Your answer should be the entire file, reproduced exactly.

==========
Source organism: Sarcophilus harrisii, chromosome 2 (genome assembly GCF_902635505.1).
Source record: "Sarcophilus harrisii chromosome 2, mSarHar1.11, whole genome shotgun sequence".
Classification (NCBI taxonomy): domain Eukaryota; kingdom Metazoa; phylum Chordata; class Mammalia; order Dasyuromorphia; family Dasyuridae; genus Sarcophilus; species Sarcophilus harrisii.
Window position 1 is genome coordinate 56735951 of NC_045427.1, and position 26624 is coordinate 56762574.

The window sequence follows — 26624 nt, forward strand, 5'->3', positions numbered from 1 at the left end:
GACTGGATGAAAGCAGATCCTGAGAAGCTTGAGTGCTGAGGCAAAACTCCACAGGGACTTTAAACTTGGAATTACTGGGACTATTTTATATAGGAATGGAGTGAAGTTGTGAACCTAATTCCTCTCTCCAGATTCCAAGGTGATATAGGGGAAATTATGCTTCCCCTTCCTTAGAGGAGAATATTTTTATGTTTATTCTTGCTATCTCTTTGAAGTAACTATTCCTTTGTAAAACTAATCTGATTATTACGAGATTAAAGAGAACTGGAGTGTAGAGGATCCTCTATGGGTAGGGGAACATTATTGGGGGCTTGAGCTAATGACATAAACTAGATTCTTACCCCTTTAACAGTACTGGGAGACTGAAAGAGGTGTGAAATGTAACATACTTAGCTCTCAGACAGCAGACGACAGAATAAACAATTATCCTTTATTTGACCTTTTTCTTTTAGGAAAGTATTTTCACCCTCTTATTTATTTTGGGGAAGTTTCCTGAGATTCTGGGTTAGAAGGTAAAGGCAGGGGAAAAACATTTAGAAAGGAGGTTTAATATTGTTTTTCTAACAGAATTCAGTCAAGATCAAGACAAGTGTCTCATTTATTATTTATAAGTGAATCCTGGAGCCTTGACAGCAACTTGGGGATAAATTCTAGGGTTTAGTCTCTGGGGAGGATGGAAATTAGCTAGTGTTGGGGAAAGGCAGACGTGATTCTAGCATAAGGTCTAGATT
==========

Source organism: Sarcophilus harrisii, chromosome 2 (genome assembly GCF_902635505.1).
Source record: "Sarcophilus harrisii chromosome 2, mSarHar1.11, whole genome shotgun sequence".
Classification (NCBI taxonomy): domain Eukaryota; kingdom Metazoa; phylum Chordata; class Mammalia; order Dasyuromorphia; family Dasyuridae; genus Sarcophilus; species Sarcophilus harrisii.
Window position 1 is genome coordinate 56735951 of NC_045427.1, and position 26624 is coordinate 56762574.

The window sequence follows — 26624 nt, forward strand, 5'->3', positions numbered from 1 at the left end:
GACTGGATGAAAGCAGATCCTGAGAAGCTTGAGTGCTGAGGCAAAACTCCACAGGGACTTTAAACTTGGAATTACTGGGACTATTTTATATAGGAATGGAGTGAAGTTGTGAACCTAATTCCTCTCTCCAGATTCCAAGGTGATATAGGGGAAATTATGCTTCCCCTTCCTTAGAGGAGAATATTTTTATGTTTATTCTTGCTATCTCTTTGAAGTAACTATTCCTTTGTAAAACTAATCTGATTATTACGAGATTAAAGAGAACTGGAGTGTAGAGGATCCTCTATGGGTAGGGGAACATTATTGGGGGCTTGAGCTAATGACATAAACTAGATTCTTACCCCTTTAACAGTACTGGGAGACTGAAAGAGGTGTGAAATGTAACATACTTAGCTCTCAGACAGCAGACGACAGAATAAACAATTATCCTTTATTTGACCTTTTTCTTTTAGGAAAGTATTTTCACCCTCTTATTTATTTTGGGGAAGTTTCCTGAGATTCTGGGTTAGAAGGTAAAGGCAGGGGAAAAACATTTAGAAAGGAGGTTTAATATTGTTTTTCTAACAGAATTCAGTCAAGATCAAGACAAGTGTCTCATTTATTATTTATAAGTGAATCCTGGAGCCTTGACAGCAACTTGGGGATAAATTCTAGGGTTTAGTCTCTGGGGAGGATGGAAATTAGCTAGTGTTGGGGAAAGGCAGACGTGATTCTAGCATAAGGTCTAGATT